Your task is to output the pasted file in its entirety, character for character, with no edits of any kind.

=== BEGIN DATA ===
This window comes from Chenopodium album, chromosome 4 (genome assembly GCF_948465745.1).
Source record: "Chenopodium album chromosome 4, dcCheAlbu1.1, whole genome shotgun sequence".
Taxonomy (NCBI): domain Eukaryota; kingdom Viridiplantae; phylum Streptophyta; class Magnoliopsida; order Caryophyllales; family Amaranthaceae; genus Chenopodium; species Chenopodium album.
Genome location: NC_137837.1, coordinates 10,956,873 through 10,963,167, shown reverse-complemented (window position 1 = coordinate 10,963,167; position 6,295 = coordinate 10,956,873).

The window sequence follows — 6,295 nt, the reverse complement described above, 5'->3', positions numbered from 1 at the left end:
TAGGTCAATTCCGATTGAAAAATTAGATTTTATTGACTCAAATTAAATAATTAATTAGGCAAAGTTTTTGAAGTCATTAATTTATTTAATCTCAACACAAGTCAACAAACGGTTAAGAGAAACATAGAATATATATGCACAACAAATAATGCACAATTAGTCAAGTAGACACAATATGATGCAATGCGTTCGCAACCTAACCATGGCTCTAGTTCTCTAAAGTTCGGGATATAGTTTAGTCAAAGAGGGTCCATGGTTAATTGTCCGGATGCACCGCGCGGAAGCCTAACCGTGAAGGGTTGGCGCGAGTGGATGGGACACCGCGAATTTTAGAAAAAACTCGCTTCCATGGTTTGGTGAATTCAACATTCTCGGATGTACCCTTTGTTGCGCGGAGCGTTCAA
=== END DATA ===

This window comes from Chenopodium album, chromosome 4 (genome assembly GCF_948465745.1).
Source record: "Chenopodium album chromosome 4, dcCheAlbu1.1, whole genome shotgun sequence".
Taxonomy (NCBI): domain Eukaryota; kingdom Viridiplantae; phylum Streptophyta; class Magnoliopsida; order Caryophyllales; family Amaranthaceae; genus Chenopodium; species Chenopodium album.
Genome location: NC_137837.1, coordinates 10,956,873 through 10,963,167, shown reverse-complemented (window position 1 = coordinate 10,963,167; position 6,295 = coordinate 10,956,873).

The window sequence follows — 6,295 nt, the reverse complement described above, 5'->3', positions numbered from 1 at the left end:
TAGGTCAATTCCGATTGAAAAATTAGATTTTATTGACTCAAATTAAATAATTAATTAGGCAAAGTTTTTGAAGTCATTAATTTATTTAATCTCAACACAAGTCAACAAACGGTTAAGAGAAACATAGAATATATATGCACAACAAATAATGCACAATTAGTCAAGTAGACACAATATGATGCAATGCGTTCGCAACCTAACCATGGCTCTAGTTCTCTAAAGTTCGGGATATAGTTTAGTCAAAGAGGGTCCATGGTTAATTGTCCGGATGCACCGCGCGGAAGCCTAACCGTGAAGGGTTGGCGCGAGTGGATGGGACACCGCGAATTTTAGAAAAAACTCGCTTCCATGGTTTGGTGAATTCAACATTCTCGGATGTACCCTTTGTTGCGCGGAGCGTTCAA